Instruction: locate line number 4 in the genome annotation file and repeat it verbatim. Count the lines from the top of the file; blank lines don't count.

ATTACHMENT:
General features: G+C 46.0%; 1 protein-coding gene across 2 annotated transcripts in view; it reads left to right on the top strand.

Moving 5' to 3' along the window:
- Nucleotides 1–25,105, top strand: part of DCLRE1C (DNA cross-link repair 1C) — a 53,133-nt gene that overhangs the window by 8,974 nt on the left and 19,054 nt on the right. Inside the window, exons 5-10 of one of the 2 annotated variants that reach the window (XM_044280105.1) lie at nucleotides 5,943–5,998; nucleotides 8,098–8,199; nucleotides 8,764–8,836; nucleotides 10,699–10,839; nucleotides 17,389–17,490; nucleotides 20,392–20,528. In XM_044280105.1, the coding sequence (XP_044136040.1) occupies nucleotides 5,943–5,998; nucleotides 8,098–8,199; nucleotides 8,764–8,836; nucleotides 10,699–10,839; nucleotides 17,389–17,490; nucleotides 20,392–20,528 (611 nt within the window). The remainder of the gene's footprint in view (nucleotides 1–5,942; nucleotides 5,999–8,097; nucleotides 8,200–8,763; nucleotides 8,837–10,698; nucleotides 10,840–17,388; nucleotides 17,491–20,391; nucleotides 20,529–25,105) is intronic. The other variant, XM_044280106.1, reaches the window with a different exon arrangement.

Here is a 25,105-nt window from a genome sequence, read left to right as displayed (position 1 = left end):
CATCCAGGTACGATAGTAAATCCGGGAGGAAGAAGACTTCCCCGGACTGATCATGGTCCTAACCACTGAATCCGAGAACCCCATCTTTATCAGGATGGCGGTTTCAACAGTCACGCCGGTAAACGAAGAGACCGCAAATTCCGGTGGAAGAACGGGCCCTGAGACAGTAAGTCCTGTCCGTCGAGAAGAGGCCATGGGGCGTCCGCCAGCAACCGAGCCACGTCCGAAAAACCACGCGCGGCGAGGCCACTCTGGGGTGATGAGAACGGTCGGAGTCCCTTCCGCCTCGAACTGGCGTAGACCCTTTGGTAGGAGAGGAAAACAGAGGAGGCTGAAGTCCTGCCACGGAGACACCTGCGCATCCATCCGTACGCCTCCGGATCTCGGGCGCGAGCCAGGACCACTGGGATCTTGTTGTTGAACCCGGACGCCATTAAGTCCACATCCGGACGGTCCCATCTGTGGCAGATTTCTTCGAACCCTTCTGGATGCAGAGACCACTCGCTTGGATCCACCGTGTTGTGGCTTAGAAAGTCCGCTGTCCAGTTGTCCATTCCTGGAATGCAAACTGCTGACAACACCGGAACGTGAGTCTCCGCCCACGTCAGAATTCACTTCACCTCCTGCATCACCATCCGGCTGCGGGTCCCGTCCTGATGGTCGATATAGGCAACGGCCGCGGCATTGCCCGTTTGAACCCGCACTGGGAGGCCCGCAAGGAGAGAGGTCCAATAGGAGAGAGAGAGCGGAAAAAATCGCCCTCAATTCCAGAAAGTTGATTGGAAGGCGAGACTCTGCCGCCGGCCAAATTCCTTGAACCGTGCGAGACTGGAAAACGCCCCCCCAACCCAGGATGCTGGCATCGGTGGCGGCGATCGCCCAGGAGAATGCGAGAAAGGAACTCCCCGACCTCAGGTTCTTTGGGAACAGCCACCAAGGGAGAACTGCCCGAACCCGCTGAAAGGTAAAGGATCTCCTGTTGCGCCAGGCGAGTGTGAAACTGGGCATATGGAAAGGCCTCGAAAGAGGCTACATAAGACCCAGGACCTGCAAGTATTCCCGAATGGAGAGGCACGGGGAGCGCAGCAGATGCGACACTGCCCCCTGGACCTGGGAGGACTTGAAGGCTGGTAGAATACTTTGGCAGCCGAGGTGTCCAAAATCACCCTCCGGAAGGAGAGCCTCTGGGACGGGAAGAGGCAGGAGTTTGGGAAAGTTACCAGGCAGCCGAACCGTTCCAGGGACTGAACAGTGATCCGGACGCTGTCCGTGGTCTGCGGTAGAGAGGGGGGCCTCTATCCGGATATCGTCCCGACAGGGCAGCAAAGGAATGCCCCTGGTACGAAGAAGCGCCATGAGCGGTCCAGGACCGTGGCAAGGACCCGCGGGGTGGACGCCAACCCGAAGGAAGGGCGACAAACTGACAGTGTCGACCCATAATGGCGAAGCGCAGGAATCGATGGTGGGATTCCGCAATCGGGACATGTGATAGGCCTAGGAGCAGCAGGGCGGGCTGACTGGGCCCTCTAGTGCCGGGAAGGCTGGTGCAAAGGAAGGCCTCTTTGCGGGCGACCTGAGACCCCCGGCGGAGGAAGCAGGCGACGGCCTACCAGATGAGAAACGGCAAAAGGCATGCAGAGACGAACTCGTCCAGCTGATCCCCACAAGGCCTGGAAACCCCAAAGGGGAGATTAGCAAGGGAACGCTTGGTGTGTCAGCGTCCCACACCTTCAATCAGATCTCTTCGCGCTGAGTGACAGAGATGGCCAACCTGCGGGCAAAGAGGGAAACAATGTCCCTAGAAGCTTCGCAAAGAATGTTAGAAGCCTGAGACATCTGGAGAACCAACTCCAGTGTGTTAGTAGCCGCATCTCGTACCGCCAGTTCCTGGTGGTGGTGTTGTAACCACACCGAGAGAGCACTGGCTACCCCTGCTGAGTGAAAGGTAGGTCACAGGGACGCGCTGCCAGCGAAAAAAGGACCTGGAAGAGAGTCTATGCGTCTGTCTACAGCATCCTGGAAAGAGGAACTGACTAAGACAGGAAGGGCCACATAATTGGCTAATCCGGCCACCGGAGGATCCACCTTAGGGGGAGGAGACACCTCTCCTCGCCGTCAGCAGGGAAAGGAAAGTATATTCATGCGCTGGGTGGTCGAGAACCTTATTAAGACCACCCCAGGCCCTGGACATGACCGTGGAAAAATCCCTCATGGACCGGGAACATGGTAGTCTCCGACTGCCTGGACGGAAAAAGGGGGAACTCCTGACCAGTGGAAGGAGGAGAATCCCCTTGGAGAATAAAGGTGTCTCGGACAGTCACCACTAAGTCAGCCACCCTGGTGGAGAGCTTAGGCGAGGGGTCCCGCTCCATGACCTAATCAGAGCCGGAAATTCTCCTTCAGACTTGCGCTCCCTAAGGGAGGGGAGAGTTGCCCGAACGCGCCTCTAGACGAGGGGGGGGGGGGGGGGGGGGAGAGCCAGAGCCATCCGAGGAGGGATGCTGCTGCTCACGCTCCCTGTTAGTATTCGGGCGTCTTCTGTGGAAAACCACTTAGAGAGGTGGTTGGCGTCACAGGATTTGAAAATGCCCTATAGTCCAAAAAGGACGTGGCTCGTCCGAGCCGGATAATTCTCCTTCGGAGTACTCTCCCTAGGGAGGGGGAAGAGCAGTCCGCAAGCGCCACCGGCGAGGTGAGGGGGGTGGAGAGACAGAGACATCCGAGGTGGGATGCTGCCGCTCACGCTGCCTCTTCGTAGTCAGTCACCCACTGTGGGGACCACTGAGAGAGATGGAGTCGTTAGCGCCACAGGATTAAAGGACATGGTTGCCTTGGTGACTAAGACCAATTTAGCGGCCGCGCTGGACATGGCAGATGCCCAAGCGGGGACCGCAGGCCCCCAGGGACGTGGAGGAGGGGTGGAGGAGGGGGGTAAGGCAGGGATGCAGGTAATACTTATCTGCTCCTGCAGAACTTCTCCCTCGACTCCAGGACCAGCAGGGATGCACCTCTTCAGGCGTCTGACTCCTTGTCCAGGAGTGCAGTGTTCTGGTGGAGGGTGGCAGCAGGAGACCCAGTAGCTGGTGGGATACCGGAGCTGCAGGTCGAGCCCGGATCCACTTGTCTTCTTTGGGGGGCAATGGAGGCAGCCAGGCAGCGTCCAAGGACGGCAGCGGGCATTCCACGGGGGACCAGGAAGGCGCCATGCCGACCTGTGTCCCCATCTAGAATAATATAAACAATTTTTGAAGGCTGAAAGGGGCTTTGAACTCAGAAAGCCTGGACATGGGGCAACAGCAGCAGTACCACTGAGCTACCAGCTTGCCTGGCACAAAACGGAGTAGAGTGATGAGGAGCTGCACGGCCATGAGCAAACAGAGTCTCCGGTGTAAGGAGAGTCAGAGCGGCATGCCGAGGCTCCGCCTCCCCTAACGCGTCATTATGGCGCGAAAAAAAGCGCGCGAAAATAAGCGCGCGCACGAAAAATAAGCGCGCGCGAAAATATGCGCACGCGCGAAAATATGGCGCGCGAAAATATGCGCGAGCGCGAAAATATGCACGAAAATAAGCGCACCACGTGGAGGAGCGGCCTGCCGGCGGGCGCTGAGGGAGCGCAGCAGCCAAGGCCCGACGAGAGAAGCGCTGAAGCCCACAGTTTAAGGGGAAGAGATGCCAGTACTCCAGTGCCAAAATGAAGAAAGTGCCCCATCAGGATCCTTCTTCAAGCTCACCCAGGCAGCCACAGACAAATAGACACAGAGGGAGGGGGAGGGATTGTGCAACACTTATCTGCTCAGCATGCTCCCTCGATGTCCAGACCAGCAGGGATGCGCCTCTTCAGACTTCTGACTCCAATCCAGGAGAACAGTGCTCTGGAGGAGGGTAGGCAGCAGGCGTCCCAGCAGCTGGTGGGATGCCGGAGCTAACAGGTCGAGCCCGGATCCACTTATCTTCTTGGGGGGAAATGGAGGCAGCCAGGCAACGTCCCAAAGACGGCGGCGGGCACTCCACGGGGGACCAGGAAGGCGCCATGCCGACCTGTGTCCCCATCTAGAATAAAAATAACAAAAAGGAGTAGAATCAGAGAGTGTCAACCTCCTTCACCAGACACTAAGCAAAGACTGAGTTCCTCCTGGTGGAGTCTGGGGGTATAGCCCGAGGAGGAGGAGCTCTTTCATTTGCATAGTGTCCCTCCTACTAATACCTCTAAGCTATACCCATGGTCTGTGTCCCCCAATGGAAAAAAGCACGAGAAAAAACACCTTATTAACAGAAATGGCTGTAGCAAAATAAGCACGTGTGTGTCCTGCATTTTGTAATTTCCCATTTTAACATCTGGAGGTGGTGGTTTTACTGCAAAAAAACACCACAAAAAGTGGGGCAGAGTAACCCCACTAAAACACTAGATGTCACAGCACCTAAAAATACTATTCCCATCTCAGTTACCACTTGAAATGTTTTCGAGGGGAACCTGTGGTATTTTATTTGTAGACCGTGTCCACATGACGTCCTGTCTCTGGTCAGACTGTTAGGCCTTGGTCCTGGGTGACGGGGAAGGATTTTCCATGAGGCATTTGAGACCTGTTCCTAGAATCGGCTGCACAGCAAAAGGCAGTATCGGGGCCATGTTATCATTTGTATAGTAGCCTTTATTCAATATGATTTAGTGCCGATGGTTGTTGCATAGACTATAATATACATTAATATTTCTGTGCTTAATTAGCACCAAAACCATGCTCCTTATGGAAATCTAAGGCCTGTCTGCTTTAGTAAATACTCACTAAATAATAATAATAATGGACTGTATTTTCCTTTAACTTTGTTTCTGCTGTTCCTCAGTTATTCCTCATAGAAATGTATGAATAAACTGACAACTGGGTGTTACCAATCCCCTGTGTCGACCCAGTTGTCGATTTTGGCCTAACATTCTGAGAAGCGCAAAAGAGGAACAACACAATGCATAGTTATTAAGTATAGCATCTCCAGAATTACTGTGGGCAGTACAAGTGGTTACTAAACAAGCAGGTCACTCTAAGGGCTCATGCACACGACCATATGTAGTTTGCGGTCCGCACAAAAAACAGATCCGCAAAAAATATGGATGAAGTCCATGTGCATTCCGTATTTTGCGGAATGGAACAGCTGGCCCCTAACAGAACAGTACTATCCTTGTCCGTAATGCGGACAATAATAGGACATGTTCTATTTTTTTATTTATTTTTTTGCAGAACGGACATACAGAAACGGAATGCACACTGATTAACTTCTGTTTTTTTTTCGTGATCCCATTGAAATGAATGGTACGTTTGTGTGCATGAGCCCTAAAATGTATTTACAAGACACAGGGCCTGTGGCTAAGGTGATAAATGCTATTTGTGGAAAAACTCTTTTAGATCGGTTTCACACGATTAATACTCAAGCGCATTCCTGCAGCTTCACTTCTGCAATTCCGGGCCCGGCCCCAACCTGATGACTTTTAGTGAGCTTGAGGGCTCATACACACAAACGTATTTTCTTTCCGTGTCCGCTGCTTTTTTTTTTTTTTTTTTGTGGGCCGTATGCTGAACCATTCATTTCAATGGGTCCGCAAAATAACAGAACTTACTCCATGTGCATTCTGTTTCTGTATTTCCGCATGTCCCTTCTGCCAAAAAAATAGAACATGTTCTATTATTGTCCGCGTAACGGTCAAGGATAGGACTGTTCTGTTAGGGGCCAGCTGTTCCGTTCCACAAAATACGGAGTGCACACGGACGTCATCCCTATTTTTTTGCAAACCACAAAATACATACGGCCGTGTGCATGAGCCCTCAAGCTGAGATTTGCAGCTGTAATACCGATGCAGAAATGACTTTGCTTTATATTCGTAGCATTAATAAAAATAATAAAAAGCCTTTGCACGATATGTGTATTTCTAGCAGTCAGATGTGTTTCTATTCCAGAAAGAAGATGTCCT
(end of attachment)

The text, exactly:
Here is a 25,105-nt window from a genome sequence, read left to right as displayed (position 1 = left end):